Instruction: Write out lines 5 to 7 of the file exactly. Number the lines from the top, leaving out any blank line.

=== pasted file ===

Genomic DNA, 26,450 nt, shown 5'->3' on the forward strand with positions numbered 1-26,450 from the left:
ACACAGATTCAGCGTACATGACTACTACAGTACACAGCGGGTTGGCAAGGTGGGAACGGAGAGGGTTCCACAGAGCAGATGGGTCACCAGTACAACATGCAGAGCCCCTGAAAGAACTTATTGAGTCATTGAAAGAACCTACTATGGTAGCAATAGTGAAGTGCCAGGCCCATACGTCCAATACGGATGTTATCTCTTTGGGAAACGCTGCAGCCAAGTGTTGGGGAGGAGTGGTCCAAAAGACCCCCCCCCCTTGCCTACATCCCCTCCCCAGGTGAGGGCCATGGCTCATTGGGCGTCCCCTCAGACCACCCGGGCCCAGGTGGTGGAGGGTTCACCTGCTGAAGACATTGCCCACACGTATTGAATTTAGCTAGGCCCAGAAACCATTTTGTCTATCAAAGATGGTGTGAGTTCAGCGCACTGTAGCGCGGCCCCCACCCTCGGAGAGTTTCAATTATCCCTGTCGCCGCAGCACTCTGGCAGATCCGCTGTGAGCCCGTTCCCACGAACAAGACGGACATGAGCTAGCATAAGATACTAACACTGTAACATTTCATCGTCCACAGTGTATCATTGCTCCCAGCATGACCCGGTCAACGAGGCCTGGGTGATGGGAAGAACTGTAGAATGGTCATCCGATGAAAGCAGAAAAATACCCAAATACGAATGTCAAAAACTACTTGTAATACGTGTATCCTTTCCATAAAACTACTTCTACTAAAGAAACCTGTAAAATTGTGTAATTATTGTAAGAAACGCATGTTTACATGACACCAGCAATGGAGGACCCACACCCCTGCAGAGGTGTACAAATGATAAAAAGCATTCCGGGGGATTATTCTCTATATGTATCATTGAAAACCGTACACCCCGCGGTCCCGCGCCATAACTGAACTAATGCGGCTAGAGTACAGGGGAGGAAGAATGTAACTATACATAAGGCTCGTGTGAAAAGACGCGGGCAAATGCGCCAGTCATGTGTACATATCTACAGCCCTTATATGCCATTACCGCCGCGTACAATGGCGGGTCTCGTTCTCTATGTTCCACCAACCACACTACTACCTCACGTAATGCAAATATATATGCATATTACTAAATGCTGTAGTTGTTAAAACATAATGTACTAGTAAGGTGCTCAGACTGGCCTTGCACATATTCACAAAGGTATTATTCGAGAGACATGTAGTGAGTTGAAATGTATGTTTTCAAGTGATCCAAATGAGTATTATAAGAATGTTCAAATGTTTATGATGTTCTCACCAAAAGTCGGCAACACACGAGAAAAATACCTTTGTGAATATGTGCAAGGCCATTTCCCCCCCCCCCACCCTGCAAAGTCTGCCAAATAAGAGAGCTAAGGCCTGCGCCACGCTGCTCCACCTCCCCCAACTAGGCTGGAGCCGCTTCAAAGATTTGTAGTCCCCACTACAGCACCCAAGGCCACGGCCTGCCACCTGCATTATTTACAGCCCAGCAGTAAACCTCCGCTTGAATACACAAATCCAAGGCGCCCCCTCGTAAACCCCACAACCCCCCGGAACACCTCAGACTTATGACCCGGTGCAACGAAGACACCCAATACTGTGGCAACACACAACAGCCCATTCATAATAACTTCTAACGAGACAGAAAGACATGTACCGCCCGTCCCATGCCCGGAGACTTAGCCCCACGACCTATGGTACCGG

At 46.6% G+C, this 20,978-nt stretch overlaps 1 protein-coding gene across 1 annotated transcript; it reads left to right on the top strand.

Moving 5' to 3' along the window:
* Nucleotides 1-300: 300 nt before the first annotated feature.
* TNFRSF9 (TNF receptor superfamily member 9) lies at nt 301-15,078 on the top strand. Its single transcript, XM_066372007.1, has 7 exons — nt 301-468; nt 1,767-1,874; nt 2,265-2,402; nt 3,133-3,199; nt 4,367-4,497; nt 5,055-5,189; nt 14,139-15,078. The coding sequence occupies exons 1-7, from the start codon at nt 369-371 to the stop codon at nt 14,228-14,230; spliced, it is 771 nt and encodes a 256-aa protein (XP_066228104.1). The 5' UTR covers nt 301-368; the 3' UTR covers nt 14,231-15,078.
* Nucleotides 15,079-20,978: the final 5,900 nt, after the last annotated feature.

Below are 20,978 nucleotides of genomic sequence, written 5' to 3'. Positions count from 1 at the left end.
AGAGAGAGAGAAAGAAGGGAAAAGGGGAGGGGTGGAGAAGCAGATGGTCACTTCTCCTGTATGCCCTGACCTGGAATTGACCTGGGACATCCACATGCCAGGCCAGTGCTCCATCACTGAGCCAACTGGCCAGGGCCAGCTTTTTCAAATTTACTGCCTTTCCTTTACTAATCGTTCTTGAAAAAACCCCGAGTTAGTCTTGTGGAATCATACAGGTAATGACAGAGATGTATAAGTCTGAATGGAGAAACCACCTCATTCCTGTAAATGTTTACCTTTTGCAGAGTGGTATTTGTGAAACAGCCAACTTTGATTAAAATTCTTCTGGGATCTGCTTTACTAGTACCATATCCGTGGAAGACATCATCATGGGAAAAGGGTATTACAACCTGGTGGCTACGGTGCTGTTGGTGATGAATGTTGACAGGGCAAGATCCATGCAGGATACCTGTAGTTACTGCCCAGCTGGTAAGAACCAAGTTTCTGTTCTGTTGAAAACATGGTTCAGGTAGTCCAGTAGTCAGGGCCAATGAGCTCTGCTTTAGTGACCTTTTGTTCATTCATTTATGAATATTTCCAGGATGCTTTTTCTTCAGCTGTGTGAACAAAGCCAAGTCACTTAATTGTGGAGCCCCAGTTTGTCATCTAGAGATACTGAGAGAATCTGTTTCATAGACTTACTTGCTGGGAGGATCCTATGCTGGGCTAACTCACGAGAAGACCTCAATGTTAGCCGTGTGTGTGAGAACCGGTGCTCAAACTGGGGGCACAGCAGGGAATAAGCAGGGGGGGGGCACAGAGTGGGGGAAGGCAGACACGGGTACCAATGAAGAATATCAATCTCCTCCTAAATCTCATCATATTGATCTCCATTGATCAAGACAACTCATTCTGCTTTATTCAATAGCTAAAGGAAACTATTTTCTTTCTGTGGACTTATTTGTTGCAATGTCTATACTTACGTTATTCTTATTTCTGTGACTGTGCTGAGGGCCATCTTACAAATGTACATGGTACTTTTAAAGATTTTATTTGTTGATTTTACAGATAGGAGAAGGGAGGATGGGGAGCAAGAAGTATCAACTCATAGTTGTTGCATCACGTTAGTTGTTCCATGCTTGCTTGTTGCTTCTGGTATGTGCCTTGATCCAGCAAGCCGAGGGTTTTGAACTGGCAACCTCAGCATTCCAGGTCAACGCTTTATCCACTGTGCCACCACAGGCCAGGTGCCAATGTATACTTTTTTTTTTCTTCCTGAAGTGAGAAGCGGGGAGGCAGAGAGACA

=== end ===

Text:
* Nucleotides 1-300: 300 nt before the first annotated feature.
* TNFRSF9 (TNF receptor superfamily member 9) lies at nt 301-15,078 on the top strand. Its single transcript, XM_066372007.1, has 7 exons — nt 301-468; nt 1,767-1,874; nt 2,265-2,402; nt 3,133-3,199; nt 4,367-4,497; nt 5,055-5,189; nt 14,139-15,078. The coding sequence occupies exons 1-7, from the start codon at nt 369-371 to the stop codon at nt 14,228-14,230; spliced, it is 771 nt and encodes a 256-aa protein (XP_066228104.1). The 5' UTR covers nt 301-368; the 3' UTR covers nt 14,231-15,078.
* Nucleotides 15,079-20,978: the final 5,900 nt, after the last annotated feature.